Students warming up community with second annual coat drive; ’Leader in Me’ program continues to evolve, WES hoping to help those affected by Elba flood
By Jan Murray firstname.lastname@example.org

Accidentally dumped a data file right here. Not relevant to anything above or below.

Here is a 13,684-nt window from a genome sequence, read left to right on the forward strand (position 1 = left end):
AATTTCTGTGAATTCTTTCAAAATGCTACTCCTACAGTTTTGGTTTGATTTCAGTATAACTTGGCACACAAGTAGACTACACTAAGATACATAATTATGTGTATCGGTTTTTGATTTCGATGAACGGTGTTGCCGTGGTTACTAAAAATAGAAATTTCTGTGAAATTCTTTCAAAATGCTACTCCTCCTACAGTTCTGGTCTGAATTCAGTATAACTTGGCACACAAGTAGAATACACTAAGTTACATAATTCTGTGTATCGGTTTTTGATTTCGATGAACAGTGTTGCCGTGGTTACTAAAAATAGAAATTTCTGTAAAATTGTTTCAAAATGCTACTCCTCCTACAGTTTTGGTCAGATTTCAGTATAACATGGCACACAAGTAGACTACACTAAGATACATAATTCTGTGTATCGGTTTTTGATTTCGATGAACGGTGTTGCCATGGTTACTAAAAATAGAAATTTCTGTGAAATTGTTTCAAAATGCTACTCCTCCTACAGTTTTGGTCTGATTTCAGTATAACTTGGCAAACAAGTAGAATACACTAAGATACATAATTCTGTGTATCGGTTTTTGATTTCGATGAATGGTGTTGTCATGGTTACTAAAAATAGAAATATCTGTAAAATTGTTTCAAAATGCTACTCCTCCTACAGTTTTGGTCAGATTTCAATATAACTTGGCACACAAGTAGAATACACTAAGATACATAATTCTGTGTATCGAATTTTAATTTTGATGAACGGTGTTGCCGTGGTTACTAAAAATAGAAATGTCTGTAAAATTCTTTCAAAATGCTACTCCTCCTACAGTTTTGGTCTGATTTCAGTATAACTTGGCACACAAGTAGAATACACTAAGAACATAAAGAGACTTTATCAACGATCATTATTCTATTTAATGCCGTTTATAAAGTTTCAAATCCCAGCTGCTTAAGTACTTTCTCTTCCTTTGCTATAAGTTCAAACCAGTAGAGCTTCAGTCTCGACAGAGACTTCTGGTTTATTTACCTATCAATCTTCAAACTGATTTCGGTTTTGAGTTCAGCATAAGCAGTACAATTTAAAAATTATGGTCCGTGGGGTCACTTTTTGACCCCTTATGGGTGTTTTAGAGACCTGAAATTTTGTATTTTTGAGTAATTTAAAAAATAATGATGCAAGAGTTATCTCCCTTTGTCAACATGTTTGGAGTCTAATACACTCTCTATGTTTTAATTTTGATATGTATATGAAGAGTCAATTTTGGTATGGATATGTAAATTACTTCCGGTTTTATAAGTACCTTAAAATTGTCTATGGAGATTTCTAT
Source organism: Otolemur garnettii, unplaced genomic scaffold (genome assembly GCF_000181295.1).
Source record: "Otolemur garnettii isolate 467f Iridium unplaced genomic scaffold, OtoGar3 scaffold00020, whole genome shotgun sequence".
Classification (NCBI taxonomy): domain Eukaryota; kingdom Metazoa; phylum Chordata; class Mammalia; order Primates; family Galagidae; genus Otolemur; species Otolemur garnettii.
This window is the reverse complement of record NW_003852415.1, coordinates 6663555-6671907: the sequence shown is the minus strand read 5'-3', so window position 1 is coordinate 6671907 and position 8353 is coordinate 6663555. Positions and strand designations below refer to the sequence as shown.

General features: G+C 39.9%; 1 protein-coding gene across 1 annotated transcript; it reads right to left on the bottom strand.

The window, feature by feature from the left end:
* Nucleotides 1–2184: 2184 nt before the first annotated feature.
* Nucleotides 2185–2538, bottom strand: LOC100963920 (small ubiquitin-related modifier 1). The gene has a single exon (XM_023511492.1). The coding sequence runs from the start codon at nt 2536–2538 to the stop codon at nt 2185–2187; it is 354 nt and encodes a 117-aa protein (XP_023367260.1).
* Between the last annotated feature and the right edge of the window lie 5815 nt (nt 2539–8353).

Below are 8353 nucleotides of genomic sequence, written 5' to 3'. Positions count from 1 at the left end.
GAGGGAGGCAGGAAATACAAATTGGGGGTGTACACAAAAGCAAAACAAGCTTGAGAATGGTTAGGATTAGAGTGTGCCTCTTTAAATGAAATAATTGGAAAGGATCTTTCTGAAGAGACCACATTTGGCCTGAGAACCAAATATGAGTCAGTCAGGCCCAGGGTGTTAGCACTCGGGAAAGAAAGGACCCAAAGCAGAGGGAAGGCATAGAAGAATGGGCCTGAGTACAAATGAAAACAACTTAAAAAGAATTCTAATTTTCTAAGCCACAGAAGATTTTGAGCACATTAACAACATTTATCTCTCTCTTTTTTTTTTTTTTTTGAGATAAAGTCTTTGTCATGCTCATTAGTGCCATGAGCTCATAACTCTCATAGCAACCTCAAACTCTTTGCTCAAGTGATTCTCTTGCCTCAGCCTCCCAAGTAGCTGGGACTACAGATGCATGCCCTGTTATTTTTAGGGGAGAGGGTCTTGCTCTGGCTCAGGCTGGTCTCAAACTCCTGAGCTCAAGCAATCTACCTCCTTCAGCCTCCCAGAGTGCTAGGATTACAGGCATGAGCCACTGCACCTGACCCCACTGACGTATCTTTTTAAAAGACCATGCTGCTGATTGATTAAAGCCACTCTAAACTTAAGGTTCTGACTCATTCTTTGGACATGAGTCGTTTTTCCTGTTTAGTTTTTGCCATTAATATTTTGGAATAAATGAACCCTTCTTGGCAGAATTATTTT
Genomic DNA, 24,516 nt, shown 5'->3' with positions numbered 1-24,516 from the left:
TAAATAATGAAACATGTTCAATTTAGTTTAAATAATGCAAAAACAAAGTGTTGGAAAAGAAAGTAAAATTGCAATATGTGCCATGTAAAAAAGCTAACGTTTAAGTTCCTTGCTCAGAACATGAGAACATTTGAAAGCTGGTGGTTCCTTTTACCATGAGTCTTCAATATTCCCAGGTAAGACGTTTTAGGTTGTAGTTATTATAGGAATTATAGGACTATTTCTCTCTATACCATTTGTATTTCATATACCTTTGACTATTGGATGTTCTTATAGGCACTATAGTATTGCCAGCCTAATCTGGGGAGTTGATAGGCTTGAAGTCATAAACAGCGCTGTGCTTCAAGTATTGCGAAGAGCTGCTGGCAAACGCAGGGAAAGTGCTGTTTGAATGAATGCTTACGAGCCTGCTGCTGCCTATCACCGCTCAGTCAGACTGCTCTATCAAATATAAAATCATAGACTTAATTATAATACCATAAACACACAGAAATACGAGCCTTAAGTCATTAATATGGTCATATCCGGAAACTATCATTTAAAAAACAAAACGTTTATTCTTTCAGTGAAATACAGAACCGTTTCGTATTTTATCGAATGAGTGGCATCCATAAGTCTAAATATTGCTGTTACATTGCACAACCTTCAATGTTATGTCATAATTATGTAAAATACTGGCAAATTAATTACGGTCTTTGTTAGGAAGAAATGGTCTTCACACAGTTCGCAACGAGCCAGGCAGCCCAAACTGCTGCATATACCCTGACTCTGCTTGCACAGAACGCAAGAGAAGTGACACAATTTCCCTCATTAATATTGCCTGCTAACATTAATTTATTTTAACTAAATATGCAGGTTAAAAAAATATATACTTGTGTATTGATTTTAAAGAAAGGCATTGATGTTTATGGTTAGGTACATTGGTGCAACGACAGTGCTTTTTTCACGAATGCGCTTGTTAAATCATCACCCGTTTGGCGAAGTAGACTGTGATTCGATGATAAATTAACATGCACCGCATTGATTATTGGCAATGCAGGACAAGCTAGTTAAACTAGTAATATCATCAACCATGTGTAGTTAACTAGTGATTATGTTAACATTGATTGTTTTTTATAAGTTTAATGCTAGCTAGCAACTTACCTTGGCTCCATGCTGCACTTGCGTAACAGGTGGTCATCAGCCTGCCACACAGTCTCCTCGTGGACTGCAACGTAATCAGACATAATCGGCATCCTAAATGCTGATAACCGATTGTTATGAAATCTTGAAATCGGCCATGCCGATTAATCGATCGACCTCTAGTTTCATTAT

Cold weather has finally arrived for Winter 2016 and Windham Elementary School sixth graders are working hard to make sure bodies and hearts in the Wiregrass are warm.As part of WES’s ongoing process to create leaders, the entire sixth grade class of 82 students, along with teachers Bethany Jett, Jacquelin Hines, Victoria Basso and Tracey Odom, have successfully launched a winter coat drive for the second year in a row. The students hope to collect 200 or more coats by week’s end to give to those in need area-wide, said Jett, the drive coordinator.All grade levels of the school have projects as part of the leadership model being used at WES. Sixth grade chose to do a coat drive. Jett said, “This coat drive is one way that we knew that when the temperatures started dropping that there would be someone in our area without a coat. We chose a coat drive because we knew it was one (effort) where people could drop off (items)...We could give back to the area and surrounding areas.”She said between 200 and 300 coats were collected last year and that students in need within the Daleville school system, as well as local community coat closets, were the recipients of winter wear.As of press time, the students had received about 155 coat/jacket donations. Already, Jett said, about 15 jackets have been given to students in need as well as an adult in Dothan who needed a jacket or coat.“I saw excitement from the man at the Dothan Rescue Mission. He had never had a leather jacket before,” said Jett. “The one he received was in perfect condition and he just really felt blessed having something that new and that nice given to him. I’ve also seen kids overjoyed to have a jacket or coat for their brother or sister, and it just goes to show you that a coat is not just a simple thing; it warms someone’s heart, not just the body.”Jett said she is making contact with officials from Elba and other organizations within the Daleville area that may have contact with others in need. It is important, she said, for the jackets and coats to not go for resale but rather be given to those who need them—adults and children. She added that the quality of what is being donated has really resonated with the students. Many new items have been donated along with gently used items. More, for both adults and children, is needed.WES has been practicing the “Leader in Me” model—a transformational process aimed at creating leaders—for more than four years now. The concept is based on the late Stephen R. Covey’s best-selling self-help and business guide, The Seven Habits of Highly Effective People. Covey also authored The Leader in Me: How Schools and Parents Around the World Are Inspiring Greatness, One Child at a Time. Covey adapted the model for elementary schools starting in 1999, with a school in Raleigh, N.C.Principal Christopher Mitten said, “Basically, The Leader in Me is a process that is continuously evolving. The seven habits have become a part of the fabric at our school. On the surface it is about the habits…we are in the process of really taking a deeper dive into the habits and the life changing meaning of living by them. Our students know the habits. They understand the habits.“We have seen such a remarkable change in our students as they learn to be leaders. Activities such as the coat drive are an extension of this. Not only do we take care of ourselves and learn to be leaders in a school environment, but there is a service element that we take care of others as well. It’s all part of trying to develop the whole child, not just the academic piece, but the whole child.”Mitton added that as a part of the leadership program, “Each grade level is undertaking some sort of service project…We have collected canned goods for needy families, we are constantly collecting recyclables as well…The coat drive is an effort to provide for our community. We have a lot of students with a lot of needs and activities such as this help to teach that we not only take care of ourselves but we also take care of each other. I am extremely proud of how our school works to be active in the community and to help others. Many of our students have a lot of needs of their own but they still find a way to help others. That is truly remarkable.”Jett said if anyone knows of a need for coats in addition to Elba and perhaps area nursing homes, to contact her email@example.com.“This overall project has instilled a lot of value in my students and it’s showed them that there is more than just receiving. There is beauty in giving,” said Jett.